I’m scared. I meditate and it hums in my mind. I sleep and it arises in my dreams. I do yoga and feel the tension festering in my hamstrings, the anxiety sizzling in my chest. I am terrified for my son.
Recently, I read about a local transgender high school girl being stalked and attacked because her trans identity had been discovered. My brain has rattled and my heart has shuttered since then.
Two days later, still shaken from the story, I read a response in a mommy group claiming that “gender bending” was categorically wrong, that everything from toys to hygiene products should be entirely gender-specific. The mom said anything less than complete adherence to strict gender norms was wrong and that she taught her children to never accept anything different, because skewing gender stereotypes was immoral. I read that and imagined how her children would respond to my gender-bending middle child. I feared for my son’s safety and well-being.
Then, on Mother’s Day, we had yet another playground incident. My middle son was dressed in a red cape and a blue shirt with the iconic read “S” on the front. “I’m Supergirl!” He proclaimed. (Superman and Supergirl wear the same emblem, so this and my son’s outward appearance leads to some understandable confusion.) Most incidents fizzle quickly and everyone goes about scaling playground equipment. No harm, no foul.
This run-in was different though. Two pre-K boys arrived to the relatively uninhabited playground. “Why don’t you play with these new friends here?” I prompted my 4-year-old son. “I’m Supergirl!” He said, striking his proudest superhero pose. The smaller of the two boys pointed to the red “S” on my son’s shirt, “You’re SuperMAN.” “No, I’m SuperGIRL.” My son retorted. “Go play!” I tell my son, trying to end the dispute.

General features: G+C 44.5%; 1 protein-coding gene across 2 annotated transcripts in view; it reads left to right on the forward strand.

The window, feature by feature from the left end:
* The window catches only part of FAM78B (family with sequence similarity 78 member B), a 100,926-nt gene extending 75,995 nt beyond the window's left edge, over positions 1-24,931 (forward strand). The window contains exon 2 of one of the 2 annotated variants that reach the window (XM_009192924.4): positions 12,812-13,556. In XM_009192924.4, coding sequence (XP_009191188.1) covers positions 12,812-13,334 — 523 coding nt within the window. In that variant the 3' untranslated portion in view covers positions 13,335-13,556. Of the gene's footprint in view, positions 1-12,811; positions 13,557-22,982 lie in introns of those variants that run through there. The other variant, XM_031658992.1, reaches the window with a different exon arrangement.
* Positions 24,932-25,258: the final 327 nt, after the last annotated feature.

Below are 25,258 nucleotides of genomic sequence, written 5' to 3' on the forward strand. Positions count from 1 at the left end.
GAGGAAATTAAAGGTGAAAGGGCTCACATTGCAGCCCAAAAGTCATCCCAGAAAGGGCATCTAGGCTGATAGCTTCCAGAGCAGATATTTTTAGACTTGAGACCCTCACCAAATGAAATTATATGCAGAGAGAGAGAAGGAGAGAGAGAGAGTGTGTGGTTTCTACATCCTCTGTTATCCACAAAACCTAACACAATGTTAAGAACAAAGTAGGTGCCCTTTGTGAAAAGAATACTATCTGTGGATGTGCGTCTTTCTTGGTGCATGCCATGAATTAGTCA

No one moved. The taller boy chimed in, “No. You’re a boy. You’re Superman.” My daughter stepped between the boys and her brother, hands on her hips, and a couple of inches taller than her male counterparts, she looked in their eyes and matter-of-factly said, “He says he’s Supergirl. He’s Supergirl.” “Go play!” I tell them, shoo’ing them with my hands.
“No he’s not! He’s a boy. He’s Superman. He’s not a girl.” The boy argued. My son leaned in, defiant: “I. Am. SuperGIRL.” “Are you here to play?” The boys’ caretaker asked her charges, “If you’re here to play, go play. Otherwise, we’re leaving.” No one moves.
Desperate to end the exchange, I turn to my son, “Do you think you can climb up that twisty slide?” He looked at the slide and bolted towards it. “I can!” Exclaimed the two boys. Not the outcome I was intending, but at least they weren’t debating gender-appropriate superhero play.
A few minutes later, I was helping my daughter on the monkey bars as my son waited his turn. One of the boys sidled up to him and said, “You’re Superman.” Then ran off. Later, my son climbed the curved ladder and, as if they were crows attacking a flying hawk over scraps, the boys pecked at him: “You’re a boy.” “You’re SuperMAN.” My son would simply reply, “I’m Supergirl.” And continue on.
Not one scream. No red face. Not a single tear. My son handled the interaction better than I could. I stayed back letting him fend for himself under my watch in the controlled environment. I looked on as he held his own. He did not kowtow, never once physically fought back, and never cried for my involvement. He simply clarified his purpose and kept on.
I am proud of my son. He is who he is without question, without shame, without fear. I am the one who is afraid.
I am afraid of a world that refuses to let him be himself, refuses to accept him for him, refuses to keep him safe. All I can do is love him, support him, and hope against hope that he will remain unscathed… whoever it is he becomes.